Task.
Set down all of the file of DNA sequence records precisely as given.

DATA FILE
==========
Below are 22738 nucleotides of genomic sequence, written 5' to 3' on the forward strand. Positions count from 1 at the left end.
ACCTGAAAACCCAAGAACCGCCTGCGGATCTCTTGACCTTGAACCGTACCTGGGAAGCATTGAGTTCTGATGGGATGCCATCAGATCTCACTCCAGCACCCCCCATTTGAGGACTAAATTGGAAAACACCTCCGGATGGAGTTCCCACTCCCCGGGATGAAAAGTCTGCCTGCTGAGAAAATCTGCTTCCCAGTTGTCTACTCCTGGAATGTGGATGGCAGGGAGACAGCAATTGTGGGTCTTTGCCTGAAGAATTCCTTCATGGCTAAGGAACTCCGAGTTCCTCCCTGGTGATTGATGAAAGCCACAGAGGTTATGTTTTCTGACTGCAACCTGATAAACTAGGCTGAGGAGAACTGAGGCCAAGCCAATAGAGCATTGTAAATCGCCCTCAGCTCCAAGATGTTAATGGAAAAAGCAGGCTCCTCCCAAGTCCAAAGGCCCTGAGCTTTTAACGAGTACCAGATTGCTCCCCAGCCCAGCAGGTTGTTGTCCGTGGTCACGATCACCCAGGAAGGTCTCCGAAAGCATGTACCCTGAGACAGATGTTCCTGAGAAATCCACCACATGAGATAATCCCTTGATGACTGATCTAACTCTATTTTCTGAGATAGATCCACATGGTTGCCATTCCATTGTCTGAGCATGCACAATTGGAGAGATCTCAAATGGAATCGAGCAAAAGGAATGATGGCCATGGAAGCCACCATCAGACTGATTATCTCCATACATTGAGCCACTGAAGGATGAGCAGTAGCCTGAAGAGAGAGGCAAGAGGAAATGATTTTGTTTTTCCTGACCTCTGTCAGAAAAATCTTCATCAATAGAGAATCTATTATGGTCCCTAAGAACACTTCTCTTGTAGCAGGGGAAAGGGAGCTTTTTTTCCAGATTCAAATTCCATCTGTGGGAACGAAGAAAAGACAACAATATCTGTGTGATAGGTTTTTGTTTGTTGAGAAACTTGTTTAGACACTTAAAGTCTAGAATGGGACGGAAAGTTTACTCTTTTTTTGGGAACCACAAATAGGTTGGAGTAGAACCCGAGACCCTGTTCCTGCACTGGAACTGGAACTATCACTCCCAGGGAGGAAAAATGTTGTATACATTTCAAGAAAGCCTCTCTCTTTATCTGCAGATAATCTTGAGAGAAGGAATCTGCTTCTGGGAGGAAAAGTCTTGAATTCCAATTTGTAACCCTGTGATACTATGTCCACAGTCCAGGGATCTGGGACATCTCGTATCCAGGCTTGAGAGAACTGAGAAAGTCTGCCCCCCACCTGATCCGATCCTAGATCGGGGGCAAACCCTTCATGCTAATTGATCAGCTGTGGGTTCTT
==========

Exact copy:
Below are 22738 nucleotides of genomic sequence, written 5' to 3' on the forward strand. Positions count from 1 at the left end.
ACCTGAAAACCCAAGAACCGCCTGCGGATCTCTTGACCTTGAACCGTACCTGGGAAGCATTGAGTTCTGATGGGATGCCATCAGATCTCACTCCAGCACCCCCCATTTGAGGACTAAATTGGAAAACACCTCCGGATGGAGTTCCCACTCCCCGGGATGAAAAGTCTGCCTGCTGAGAAAATCTGCTTCCCAGTTGTCTACTCCTGGAATGTGGATGGCAGGGAGACAGCAATTGTGGGTCTTTGCCTGAAGAATTCCTTCATGGCTAAGGAACTCCGAGTTCCTCCCTGGTGATTGATGAAAGCCACAGAGGTTATGTTTTCTGACTGCAACCTGATAAACTAGGCTGAGGAGAACTGAGGCCAAGCCAATAGAGCATTGTAAATCGCCCTCAGCTCCAAGATGTTAATGGAAAAAGCAGGCTCCTCCCAAGTCCAAAGGCCCTGAGCTTTTAACGAGTACCAGATTGCTCCCCAGCCCAGCAGGTTGTTGTCCGTGGTCACGATCACCCAGGAAGGTCTCCGAAAGCATGTACCCTGAGACAGATGTTCCTGAGAAATCCACCACATGAGATAATCCCTTGATGACTGATCTAACTCTATTTTCTGAGATAGATCCACATGGTTGCCATTCCATTGTCTGAGCATGCACAATTGGAGAGATCTCAAATGGAATCGAGCAAAAGGAATGATGGCCATGGAAGCCACCATCAGACTGATTATCTCCATACATTGAGCCACTGAAGGATGAGCAGTAGCCTGAAGAGAGAGGCAAGAGGAAATGATTTTGTTTTTCCTGACCTCTGTCAGAAAAATCTTCATCAATAGAGAATCTATTATGGTCCCTAAGAACACTTCTCTTGTAGCAGGGGAAAGGGAGCTTTTTTTCCAGATTCAAATTCCATCTGTGGGAACGAAGAAAAGACAACAATATCTGTGTGATAGGTTTTTGTTTGTTGAGAAACTTGTTTAGACACTTAAAGTCTAGAATGGGACGGAAAGTTTACTCTTTTTTTGGGAACCACAAATAGGTTGGAGTAGAACCCGAGACCCTGTTCCTGCACTGGAACTGGAACTATCACTCCCAGGGAGGAAAAATGTTGTATACATTTCAAGAAAGCCTCTCTCTTTATCTGCAGATAATCTTGAGAGAAGGAATCTGCTTCTGGGAGGAAAAGTCTTGAATTCCAATTTGTAACCCTGTGATACTATGTCCACAGTCCAGGGATCTGGGACATCTCGTATCCAGGCTTGAGAGAACTGAGAAAGTCTGCCCCCCACCTGATCCGATCCTAGATCGGGGGCAAACCCTTCATGCTAATTGATCAGCTGTGGGTTCTT